They were accordingly married on the 6th of January, with the usual pomp. Cromwell, who had promoted this union with a perseverance which was fatal to himself,

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and whose interest was so nearly concerned in the degree of favour which the new Queen was to enjoy, was anxious to learn from the King, on the morning following the marriage, whether he now liked his spouse better; but Henry said he hated her more than ever :-That her person was still more disagreeable on a nearer approach-that, he had not consummated the marriage—and believed he never should. He then entered into some explanations, which strongly marked his disgust and aversion. He even suspected her deficiency in a point upon which he always expressed the nicest delicacy. He, however, continued to be civil to Anne, and seemed to repose usual confidence in Cromwell; but the rage and discontent which he felt at the ill-assorted marriage thus effected principally by his means, though concealed awhile, burst at length upon that unfortunate minister. Upon the most frivolous pretences he was tried, condemned, and executed. He was a man of prudence, industry, and abilities, worthy of a better master, and a better fate.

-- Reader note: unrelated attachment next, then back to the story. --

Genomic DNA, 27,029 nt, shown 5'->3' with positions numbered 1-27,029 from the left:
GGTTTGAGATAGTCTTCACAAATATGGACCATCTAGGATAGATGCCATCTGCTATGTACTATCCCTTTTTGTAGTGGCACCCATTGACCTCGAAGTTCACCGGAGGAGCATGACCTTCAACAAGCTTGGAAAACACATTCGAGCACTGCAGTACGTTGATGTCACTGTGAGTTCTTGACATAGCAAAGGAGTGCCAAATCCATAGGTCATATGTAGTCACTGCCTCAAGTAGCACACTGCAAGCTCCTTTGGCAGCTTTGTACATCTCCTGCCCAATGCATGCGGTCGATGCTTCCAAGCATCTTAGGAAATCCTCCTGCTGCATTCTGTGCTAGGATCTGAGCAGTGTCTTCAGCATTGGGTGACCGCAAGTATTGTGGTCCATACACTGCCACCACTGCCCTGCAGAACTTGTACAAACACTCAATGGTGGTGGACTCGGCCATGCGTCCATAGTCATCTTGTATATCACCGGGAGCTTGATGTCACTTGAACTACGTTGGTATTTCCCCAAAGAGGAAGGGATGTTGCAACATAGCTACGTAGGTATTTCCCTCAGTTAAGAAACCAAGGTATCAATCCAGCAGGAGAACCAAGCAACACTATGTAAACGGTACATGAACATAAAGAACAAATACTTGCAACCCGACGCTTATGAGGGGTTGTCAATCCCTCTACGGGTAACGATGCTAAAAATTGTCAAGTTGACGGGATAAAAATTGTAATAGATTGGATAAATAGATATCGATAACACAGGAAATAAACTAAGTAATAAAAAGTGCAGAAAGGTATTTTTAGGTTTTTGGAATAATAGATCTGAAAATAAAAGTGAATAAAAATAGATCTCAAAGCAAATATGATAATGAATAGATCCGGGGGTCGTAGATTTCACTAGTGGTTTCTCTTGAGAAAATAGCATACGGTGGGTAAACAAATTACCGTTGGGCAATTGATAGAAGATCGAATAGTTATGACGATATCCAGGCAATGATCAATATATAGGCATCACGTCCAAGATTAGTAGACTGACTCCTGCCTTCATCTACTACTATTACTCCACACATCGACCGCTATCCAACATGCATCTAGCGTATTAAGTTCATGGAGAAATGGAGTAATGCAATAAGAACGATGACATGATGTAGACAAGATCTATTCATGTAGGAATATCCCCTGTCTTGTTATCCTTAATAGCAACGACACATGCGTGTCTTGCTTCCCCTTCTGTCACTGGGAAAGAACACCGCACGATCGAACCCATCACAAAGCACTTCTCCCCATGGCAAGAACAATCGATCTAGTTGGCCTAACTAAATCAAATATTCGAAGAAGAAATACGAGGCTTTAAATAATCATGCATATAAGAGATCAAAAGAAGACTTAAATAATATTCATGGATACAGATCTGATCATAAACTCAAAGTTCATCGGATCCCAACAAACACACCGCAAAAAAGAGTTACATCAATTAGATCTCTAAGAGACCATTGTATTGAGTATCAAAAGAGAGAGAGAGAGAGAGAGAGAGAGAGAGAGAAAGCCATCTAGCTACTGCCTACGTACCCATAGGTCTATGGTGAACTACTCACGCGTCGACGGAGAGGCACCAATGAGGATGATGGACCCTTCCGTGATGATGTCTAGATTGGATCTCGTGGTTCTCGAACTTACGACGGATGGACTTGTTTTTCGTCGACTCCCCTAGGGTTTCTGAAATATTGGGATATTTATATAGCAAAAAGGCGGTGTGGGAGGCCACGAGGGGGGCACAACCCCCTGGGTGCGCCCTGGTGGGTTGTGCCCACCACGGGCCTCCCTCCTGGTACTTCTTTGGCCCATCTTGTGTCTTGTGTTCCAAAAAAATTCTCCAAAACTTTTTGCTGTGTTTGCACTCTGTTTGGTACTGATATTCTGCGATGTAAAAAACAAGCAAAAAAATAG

The Queen herself seems to have been blessed with a happy insensibility of temper. The King's dislike, which he publicly avowed, and which indeed was visible to all the world, appears to have given her very little trouble or concern, nor was the German phlegm of her disposition disturbed by the mortifications which she daily experienced. That she was not destitute of capacity and intelligence may be surmised from the readiness with which she acquired the English language, and the facility with which she spoke it, even before her marriage was announced. At length the King's aversion becoming too powerful for his endurance, he resolved to